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Can I sue to get out of my student loans, and If i can how would I?

Norwood, MA |

I took out two student loans with the same lender. I was ahead of my payment, so I haven't had to make a payment in a while. During the time I wasn't making payments, my leander sold my student loan to another company. But now I making payment again. Before I started making payment the new company combined my two loans with out my permission or my knowledge and up my monthly payment with out my knowledge or permission. Now I have sent them two payment and they have miss calculated the amounts. The first time I spoke with their client services they said he would make a note to have my loan re-calulated, but Noting was done. The second time I called I explained the situation, he hung up on me, and had to call back. Can I sue to get out of my student loans and if I can how would I?

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Attorney answers 3


The short answer is no.

You aren't going to get out of your student loans. If the bank did something that violated the law or was unfair and deceptive, you may have a consumer protection law suit, but what you have described is probably not enough. Contact an attorney to assist you in writing a demand letter to the loanholder and see what happens from there. The loan documents and types of loans will play a large part in determining if what they did was alllowable or not.


These are generic informational answers, not to be construed as legal advice or creating an Attorney client relationship. If you have a legal issue, you should always consult an Attorney in your jurisdiction. You wouldn't ask a surgeon to talk you through a heart transplant via email, don't expect to do the same with a legal matter.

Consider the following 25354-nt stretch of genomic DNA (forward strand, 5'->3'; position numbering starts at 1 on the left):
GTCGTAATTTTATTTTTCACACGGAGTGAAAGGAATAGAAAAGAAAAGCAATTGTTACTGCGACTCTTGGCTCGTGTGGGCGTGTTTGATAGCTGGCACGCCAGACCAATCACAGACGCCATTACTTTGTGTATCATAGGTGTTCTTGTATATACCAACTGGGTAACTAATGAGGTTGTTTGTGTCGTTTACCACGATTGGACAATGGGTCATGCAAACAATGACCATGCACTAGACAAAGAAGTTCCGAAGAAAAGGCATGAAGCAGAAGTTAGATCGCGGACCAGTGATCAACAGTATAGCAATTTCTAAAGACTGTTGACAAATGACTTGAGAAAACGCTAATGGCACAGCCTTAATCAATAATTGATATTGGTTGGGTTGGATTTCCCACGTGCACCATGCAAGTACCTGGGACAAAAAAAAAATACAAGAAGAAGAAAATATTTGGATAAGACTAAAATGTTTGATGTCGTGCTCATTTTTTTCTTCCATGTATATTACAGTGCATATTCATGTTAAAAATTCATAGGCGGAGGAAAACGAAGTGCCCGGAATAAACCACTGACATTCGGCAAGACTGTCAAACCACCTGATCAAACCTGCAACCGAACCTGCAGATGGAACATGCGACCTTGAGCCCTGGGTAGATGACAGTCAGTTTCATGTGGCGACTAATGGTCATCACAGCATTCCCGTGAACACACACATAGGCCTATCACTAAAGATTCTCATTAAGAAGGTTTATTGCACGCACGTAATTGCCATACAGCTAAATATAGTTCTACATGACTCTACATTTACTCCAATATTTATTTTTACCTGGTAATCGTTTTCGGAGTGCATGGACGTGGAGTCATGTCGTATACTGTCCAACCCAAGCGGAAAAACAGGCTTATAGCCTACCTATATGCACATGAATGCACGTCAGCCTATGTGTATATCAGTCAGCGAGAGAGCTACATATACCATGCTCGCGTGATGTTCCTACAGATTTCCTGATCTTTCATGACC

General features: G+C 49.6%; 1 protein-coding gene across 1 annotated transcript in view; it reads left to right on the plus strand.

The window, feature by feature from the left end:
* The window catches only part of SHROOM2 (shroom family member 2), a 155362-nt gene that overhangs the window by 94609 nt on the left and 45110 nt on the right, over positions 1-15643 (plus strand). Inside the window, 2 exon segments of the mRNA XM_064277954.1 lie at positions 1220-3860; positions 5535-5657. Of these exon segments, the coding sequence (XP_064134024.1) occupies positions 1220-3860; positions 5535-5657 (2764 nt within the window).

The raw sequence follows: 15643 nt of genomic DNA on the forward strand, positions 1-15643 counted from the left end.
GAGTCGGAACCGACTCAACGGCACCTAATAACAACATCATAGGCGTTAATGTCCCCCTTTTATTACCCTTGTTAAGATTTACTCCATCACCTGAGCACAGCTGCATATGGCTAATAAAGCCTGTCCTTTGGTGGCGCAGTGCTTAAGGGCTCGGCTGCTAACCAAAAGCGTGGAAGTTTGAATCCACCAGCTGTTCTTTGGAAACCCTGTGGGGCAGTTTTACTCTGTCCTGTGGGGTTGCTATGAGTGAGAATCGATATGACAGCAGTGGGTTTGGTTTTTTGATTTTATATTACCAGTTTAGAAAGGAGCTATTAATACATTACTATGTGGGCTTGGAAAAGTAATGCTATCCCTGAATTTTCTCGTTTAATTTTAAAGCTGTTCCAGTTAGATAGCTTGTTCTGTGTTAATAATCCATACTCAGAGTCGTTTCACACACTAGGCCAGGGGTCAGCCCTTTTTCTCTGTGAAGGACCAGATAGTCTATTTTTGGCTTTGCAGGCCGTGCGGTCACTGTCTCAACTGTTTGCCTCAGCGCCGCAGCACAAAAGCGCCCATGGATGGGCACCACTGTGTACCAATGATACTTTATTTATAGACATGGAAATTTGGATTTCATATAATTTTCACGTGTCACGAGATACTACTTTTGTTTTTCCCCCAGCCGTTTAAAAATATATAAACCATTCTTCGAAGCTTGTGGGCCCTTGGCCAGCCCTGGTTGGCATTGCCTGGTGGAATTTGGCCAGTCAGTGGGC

You cannot absolve yourself of the responsibility to pay your student loans, but you should communicate with this company in writing to protect yourself. This is something that can be straightened out with a bit of patience, or you can get a consumer protection attorney to make a call or write a letter to try to straighten it out on your behalf.

Providing users with information is not intended to create an attorney/client relationship. However, if in reading my response, you are interested in retaining me to represent you, please do not hesitate to contact me.


It is nearly impossible to get out of paying student loans, even in bankruptcy. Continue to contact your student loan company by phone and in writing (sent certified mail) until all disputes are worked out. Good luck.

Melissa Levine is a licensed attorney in Massachusetts. All answers are based on Massachusetts law and should not be construed as legal advice. No attorney-client relationship is formed by Attorney Levine answering your question. It is advisable to consult with an attorney about your personal legal concerns.

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